It started with an idea. Everything I wanted was to have a inexpensive vacation in combination with a superfine saltwater fishing. Bonefish, Tarpon, Permit and as extras the sharks didn’t let me sleep for long time. After Aitutaki the bar was set very high. In the end it came all better than I ever dreamt.
Los Roques wasn’t very new to me. When I started fly fishing several years before I read a lot about it in several internet forums that it is the ultimate DIY fly fishing destinations. The conclusion of the audience was common unanimous. Cool fishing, Inexpensive, easy to access and possibilities for DIY fishing. But there was also a major drawback. Everybody who visited Los Roques stated that all fish, mainly Bonefish, were super hard to catch because of overfishing. I never thought that I ever will go there because of this drawback. Why should I go there if it so overrun by fishermen?
For long time this dominated my picture about Los Roques. Till a day in last November when a friend came back from Los Roques telling me that his trip was one of the best he has ever done. Tons of bonefish, big tarpons and possibilities for permit was his conclusion. Now the picture changed, so what about going there? We didn’t had a better idea so we gave it a chance. It was all too tempting catching a boat full of fish. But I want to be honest, I still had many many doubts. You have to understand that Venezuela is one of the most dangerous countries in the world. 24.000 murders confirmed Caracas as the most violent city in the world. Every 27 minutes somebody dies from non natural reasons. You may now understand that this wasn’t the destination I was happy to go there. That would be a clear no go if there wasn’t the picture in my head with the boat full of fish, laugh!! What a dilemma.
Luckily Los Roques seemed to be the island of the blessed with minimal crime and still the charm of the Caribbean. But let me tell you something about Los Roques. Located on the north of Venezuela just about 170 miles north of Caracas it is easy to access with small propeller planes. The archipelago is scarcely populated, having about 1,500 permanent inhabitants. Every year around 70.000 visitors visit Los Roques, many of them day-visitors. The major islands of the archipelago have an atoll structure, with two external barriers formed by coral communities, and an inner lagoon and sandy shallows. The park consists of 40.61 km², 1500 km² of coral reefs, 42 coral cays surrounding a shallow central lagoon of 400 km², two barrier reefs (24 km east and 32 km south) and 300 sand banks, islands and cays, ranging in size from Cayo Grande (15.1 km²) to the Gran Roque (1.7 km²). Other important islands are Francisqui, Madrisqui, Crasqui, Caranero and the picturesque island Cayo de Aqua.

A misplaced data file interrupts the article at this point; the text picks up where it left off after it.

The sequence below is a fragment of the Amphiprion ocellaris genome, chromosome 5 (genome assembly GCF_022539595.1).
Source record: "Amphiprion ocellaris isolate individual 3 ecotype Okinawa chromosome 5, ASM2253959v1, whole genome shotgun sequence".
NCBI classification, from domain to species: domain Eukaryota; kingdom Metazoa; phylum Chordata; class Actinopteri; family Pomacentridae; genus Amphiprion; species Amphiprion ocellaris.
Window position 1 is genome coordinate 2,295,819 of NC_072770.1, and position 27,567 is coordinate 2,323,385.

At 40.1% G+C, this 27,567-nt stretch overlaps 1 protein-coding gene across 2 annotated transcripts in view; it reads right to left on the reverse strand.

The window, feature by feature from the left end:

All this sounds nice but no island can be as beautiful as a the sandy shallow flats with tailing bones on the horizont. So guess what’s coming next? …. Now I just tell you about the fishing there.. More chapters will follow soon.
The first surprise when exchanging money. This stack of money is equivalent to 100 USD. Crazy!!! The biggest note is a 100 Bolivars.
First class to paradise!
Sandy beach of Cayo the Aqua
Millions of small minnows that dominate all kind of waters. They are the reason for the superfine fishing
Harbor of El Gran Roque at sunset
El Palafito and picturesque flat
Danke für diese Bilder!
Dein Bericht über los Roques hat es geschafft,dass ich Ende Februar einen Monat lang endlich mein erstes pures Bonefish Abenteuer auf Los Roques starten werde! Deine Fotos gehen mir seit Anfang einfach nicht mehr aus dem Kopf.
Hast du eventuell Tipps für mich, bezüglich der Unterkunft?
Die Preisgestaltung der einzelnen Posadas im Internet variiert um nicht zu sagen “abenteuerlich”
Tight Lines, Theresa
I stayed at the Podsada GUARIPETE which is acutally ok. The food was bad but this will be too in all other posadas. They can’t cook at all. The main problem we faced was that there is some difficulties to get fresh water. They have a desalinitation platn
I stayed at the Podsada Guaripete which is actually OK. The food was bad but this will be too in all other posadas. They can’t cook at all. The main problem we faced was that there is some difficulties to get fresh water. They have a desalinization plant which is working already at its limits. It fails also quite often and then the entire island has no water. The more expensive posadas have better connections and organize at least the minimum needed water for their clients for shower, etc.. What comes in my mind is maybe Posada Mediteraneo. My recommendations but there is a certain risk linked to it is to book the posada through a guide. Currently, and this won’t change till February, the exchange rate to dollar is extraordinary good. Paid by local money you can get the posada for a 1/10 of the price you would pay booked by all these Italian booking agencies. They charge you 150-200 Dollars a night that actually would cost, paid directly there, maybe 15 Dollars. I recommend Havier as guide (see further details in my blog) and he could organize the posada for you. Ask him!
greets and merry Christmas
Vielen Dank für die hilfreiche Antwort! Das erklärt natürlich einiges, ich wende mich auf alle Fälle noch an Havier.
Das beste Angebot was ich bis jetzt bekommen habe liegt bei 1300 € für zwei Übernachtungen in Caracas, Hin+Rückflug caracas- los roques und 28 Übernachtungen in Standard posada mit Frühstück… hat man anders eine chance günstiger weg zu kommen, was denkst du?
je weniger für die Unterkunft weggeht, desto mehr Tage kann mich ein Guide begleiten…
Merry Christmas aus Graz